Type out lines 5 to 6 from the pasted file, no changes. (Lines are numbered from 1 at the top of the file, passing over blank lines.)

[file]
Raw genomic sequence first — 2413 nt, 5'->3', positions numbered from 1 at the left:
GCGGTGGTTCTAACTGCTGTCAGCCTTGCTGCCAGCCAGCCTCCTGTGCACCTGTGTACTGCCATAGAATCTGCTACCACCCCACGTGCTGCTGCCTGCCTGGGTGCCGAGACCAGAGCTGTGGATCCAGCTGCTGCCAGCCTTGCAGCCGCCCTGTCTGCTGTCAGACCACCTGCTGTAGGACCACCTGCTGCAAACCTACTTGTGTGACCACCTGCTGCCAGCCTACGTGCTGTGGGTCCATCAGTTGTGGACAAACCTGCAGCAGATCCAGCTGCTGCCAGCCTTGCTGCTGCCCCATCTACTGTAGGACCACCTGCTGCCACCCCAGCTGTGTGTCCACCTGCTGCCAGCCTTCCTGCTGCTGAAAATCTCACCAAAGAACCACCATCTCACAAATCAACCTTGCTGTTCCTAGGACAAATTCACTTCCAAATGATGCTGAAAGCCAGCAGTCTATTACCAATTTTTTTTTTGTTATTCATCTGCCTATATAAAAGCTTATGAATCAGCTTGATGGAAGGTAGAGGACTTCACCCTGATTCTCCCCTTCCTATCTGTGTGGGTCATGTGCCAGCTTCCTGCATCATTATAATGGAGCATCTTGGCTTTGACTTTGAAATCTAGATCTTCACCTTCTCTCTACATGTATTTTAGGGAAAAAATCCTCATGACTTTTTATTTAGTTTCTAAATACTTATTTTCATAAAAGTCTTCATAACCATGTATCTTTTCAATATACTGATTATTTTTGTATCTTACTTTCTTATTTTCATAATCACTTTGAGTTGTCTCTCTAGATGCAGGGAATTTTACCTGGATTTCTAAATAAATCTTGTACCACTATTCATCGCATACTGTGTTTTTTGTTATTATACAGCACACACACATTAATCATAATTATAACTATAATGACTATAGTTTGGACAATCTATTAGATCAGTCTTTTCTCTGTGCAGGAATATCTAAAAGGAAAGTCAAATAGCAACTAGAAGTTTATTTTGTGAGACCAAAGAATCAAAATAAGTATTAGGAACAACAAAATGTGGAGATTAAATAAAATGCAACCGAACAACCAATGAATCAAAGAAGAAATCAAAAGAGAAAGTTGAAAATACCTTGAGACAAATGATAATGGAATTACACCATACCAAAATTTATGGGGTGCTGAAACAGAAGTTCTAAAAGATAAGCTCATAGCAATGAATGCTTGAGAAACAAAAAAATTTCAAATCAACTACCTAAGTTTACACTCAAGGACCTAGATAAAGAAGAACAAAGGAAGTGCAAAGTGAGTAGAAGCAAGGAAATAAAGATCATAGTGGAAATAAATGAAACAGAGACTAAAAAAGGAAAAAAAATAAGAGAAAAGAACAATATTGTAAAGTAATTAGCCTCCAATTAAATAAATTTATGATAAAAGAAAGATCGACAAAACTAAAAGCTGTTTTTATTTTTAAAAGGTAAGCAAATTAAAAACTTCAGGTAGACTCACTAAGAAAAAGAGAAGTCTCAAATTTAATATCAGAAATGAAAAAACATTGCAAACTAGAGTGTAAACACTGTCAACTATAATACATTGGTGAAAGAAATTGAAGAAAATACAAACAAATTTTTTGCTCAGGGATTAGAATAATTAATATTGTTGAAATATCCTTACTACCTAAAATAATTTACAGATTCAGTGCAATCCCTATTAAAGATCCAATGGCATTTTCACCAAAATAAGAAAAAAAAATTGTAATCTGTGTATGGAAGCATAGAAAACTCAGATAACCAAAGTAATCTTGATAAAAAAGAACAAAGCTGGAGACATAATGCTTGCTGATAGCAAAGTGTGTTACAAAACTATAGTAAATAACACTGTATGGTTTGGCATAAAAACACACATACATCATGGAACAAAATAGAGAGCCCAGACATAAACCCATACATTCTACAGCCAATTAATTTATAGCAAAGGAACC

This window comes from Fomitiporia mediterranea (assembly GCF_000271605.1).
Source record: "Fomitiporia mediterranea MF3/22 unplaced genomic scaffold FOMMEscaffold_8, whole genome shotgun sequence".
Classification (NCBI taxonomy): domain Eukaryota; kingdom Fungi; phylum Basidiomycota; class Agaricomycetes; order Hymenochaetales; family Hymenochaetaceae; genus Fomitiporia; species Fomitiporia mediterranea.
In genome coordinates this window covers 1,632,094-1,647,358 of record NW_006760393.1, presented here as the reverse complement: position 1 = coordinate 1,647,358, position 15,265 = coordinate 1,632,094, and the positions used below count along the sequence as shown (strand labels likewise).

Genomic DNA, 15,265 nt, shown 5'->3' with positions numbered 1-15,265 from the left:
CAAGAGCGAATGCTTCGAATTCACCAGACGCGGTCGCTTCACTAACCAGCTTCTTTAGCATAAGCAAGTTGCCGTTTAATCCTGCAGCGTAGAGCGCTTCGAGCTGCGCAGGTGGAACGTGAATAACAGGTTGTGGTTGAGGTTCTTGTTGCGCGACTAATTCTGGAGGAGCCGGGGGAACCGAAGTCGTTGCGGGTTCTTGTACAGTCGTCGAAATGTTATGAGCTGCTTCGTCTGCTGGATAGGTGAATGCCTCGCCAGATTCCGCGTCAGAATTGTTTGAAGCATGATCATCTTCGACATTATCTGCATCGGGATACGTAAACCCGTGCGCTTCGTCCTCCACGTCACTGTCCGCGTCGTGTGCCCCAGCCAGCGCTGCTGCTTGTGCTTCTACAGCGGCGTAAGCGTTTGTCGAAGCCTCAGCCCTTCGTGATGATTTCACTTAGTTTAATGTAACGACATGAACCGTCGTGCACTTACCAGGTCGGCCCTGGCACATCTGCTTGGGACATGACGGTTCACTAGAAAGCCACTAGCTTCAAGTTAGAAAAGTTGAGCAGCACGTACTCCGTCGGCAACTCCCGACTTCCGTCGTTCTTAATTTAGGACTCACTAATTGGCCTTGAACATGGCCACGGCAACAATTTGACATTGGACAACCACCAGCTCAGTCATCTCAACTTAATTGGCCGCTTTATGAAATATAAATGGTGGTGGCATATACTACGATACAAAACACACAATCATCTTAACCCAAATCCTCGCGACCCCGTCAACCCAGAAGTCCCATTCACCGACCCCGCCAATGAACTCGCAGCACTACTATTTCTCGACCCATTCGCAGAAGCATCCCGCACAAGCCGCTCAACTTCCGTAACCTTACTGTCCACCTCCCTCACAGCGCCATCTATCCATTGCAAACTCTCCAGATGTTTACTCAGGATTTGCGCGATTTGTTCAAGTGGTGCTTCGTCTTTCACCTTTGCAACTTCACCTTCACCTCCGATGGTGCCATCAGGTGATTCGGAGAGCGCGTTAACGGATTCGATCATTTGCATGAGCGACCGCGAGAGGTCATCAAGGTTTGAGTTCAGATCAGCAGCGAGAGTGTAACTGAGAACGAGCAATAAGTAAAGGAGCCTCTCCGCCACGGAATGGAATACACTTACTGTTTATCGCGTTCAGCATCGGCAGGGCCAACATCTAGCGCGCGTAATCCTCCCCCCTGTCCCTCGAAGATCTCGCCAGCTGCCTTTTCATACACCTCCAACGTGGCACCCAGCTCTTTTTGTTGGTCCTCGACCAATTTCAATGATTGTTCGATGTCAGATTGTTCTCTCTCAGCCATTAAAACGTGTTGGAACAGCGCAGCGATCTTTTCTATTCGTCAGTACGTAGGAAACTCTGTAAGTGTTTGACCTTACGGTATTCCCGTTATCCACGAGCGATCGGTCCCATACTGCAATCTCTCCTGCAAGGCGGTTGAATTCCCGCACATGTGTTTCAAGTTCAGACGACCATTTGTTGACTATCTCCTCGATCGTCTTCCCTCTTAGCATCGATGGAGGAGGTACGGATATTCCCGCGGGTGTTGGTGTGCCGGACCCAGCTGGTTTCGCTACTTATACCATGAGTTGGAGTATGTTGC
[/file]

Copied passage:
Classification (NCBI taxonomy): domain Eukaryota; kingdom Fungi; phylum Basidiomycota; class Agaricomycetes; order Hymenochaetales; family Hymenochaetaceae; genus Fomitiporia; species Fomitiporia mediterranea.
In genome coordinates this window covers 1,632,094-1,647,358 of record NW_006760393.1, presented here as the reverse complement: position 1 = coordinate 1,647,358, position 15,265 = coordinate 1,632,094, and the positions used below count along the sequence as shown (strand labels likewise).